I have a stinging pain in my head. It radiates from side to side and is in random spots in my head. A stingy pain. also sometimes my cheek gets a pin and needle sensation. What should I do? Doctors said migraine but I need proof. I'm very worried. Mia.
What kind of proof are you looking for? Unfortunately, a diagnosis of Migraine is what's called a "diagnosis of exclusion." There are no tests to confirm Migraine or say, "Hey, this is Migraine!" So, Migraine is diagnosed by reviewing your medical history and your family's, discussing your symptoms, and ruling out other possible causes of your symptoms. There's really no subjective "proof" to be offered. If you're not comfortable with the diagnosis, perhaps a second opinion is in order.
Good luck, John Claude Krusz and Teri Robert
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If you are getting older, then you might want to read about how to prevent knee pain. Since none of us are getting any younger, I guess everyone should read this; our knees are just getting older like the rest of our parts. Here are a few tips to help you avoid knee pain.
Keep Your Legs Strong: Those big thigh muscles really do support the knee when you’re walking, lifting, climbing and squatting. A simple but effective exercise is simply doing a short-arc knee extension while your knee is supported on a pillow; ankle weights are optional.
Be Kind to Your Knees: The days of old when you could pound the pavement are gone. Now, as you are getting older, there is less cushioning in your knees. Runners might need to switch to biking or swimming. Tennis players might need to switch to playing doubles or find a different more knee-friendly sport.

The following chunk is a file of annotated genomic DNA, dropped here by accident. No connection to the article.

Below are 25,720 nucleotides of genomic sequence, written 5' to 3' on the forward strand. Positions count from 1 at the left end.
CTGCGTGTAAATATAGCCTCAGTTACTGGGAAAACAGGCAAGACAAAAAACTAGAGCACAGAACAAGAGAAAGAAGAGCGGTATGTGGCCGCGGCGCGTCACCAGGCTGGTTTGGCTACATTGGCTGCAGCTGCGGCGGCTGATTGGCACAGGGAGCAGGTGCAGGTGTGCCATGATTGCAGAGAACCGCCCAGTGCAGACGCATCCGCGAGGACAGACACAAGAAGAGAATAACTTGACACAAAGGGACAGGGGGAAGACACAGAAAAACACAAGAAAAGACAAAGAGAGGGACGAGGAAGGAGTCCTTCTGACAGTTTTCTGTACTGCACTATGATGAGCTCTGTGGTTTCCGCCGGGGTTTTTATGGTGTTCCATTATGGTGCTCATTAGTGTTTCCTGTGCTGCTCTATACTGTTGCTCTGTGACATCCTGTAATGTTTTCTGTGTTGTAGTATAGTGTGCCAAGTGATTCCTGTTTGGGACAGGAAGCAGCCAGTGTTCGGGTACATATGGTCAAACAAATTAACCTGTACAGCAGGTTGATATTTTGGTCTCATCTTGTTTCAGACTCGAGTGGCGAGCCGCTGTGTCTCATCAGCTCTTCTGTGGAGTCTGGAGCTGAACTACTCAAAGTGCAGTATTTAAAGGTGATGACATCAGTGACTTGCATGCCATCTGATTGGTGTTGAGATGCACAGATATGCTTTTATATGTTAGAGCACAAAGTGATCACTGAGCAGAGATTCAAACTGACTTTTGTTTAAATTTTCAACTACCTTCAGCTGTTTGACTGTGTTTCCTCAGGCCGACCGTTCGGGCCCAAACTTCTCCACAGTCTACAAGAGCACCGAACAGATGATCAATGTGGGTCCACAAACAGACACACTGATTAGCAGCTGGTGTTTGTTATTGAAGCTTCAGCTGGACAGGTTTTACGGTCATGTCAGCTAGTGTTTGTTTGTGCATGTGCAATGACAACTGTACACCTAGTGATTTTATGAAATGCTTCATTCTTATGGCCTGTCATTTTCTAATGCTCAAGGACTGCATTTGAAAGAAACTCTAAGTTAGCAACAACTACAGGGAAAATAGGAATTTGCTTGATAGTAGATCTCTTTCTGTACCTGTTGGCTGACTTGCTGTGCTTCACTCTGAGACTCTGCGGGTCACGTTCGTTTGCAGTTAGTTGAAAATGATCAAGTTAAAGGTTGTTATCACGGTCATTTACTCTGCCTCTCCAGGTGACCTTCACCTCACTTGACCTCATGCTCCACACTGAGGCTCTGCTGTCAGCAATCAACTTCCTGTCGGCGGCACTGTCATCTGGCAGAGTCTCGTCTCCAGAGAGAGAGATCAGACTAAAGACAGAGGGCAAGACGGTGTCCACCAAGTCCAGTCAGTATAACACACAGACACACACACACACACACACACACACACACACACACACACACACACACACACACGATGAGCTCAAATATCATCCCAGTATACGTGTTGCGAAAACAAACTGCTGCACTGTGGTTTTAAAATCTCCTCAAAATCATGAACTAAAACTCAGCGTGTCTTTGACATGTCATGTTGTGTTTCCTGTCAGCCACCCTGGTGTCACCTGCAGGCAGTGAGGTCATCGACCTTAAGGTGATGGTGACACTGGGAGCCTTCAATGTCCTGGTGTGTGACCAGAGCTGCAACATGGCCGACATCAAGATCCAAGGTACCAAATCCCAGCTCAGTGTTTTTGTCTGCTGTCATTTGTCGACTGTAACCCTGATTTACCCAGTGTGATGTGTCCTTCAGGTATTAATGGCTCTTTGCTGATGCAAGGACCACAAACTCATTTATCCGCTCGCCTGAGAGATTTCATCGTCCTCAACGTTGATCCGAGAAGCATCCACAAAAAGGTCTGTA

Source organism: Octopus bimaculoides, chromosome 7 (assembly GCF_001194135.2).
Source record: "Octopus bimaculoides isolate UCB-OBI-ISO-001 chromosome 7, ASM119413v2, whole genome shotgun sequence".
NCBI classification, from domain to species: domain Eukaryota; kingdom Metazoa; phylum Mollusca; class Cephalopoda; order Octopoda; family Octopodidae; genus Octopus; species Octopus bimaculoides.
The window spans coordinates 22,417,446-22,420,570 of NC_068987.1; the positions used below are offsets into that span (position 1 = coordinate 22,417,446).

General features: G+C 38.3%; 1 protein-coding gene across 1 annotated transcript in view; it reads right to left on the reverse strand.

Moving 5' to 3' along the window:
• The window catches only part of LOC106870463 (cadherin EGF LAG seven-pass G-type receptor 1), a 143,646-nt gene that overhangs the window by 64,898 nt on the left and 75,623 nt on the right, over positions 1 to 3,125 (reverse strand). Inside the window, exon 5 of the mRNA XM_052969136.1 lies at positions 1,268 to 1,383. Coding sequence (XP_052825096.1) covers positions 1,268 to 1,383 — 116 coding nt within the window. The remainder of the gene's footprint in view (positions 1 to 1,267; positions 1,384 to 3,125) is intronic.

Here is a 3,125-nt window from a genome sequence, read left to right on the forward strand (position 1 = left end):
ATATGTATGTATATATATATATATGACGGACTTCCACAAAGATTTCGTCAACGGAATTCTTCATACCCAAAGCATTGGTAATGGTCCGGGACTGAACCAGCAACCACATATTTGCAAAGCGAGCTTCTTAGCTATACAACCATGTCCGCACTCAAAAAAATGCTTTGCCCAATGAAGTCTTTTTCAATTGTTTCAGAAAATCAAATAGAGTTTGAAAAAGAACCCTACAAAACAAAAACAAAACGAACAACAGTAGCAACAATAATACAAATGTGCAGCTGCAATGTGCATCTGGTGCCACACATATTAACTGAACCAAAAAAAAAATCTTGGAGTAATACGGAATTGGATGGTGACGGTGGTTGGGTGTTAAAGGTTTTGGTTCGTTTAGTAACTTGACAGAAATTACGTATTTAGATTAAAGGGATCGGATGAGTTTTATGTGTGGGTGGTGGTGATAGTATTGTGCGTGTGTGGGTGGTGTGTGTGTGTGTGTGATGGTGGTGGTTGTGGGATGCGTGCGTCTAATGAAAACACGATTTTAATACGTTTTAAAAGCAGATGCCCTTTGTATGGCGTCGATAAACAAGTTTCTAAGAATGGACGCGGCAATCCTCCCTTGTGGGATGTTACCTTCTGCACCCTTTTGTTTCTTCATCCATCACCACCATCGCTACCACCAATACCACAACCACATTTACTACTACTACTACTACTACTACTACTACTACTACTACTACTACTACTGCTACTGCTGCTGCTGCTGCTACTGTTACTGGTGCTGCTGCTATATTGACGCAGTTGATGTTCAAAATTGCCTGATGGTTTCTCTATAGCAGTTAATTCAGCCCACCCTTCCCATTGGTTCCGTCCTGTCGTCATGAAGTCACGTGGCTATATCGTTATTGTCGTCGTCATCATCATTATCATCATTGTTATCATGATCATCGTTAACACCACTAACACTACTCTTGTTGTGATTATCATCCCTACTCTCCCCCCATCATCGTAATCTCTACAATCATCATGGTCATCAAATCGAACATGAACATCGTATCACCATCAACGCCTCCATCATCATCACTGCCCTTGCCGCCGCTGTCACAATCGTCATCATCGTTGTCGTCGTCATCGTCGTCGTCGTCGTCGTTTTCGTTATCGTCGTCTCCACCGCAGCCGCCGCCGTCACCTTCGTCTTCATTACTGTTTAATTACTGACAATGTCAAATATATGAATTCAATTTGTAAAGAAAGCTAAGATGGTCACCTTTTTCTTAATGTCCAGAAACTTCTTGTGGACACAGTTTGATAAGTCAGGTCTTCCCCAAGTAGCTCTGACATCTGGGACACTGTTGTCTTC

Wear Good Shoes: Time and time again, someone complaining of knee pain is wearing flip-flops, a shoe that is in the Hall of Sham...
Knee pain from arthritis is often the reason for having a knee joint replacement called total knee arthroplasty (TKA). The TKA reduces pain but at a price. The quadriceps muscle along the front of the thigh straightens the knee. Control of this muscle is reduced after TKA. This problem can persist a year or more after surgery. Poor muscle performance has been linked with increased risk of falling, reduced walking speed, and difficulty getting up out of a chair. Many studies have shown that a loss of knee extension is common after TKA. This study goes beyond that and looks at the cause for the decrease in muscle force after TKA. Rehab suggestions are offered. The key problem is failure of voluntary activation. This means that the patient is trying hard to straighten the knee, but the muscle isn't contracting fully. Pain, swelling, and joint damage may be part of the cause. However, simply reducing knee pain doesn't improve muscle contraction. This study shows the importance of special musc...
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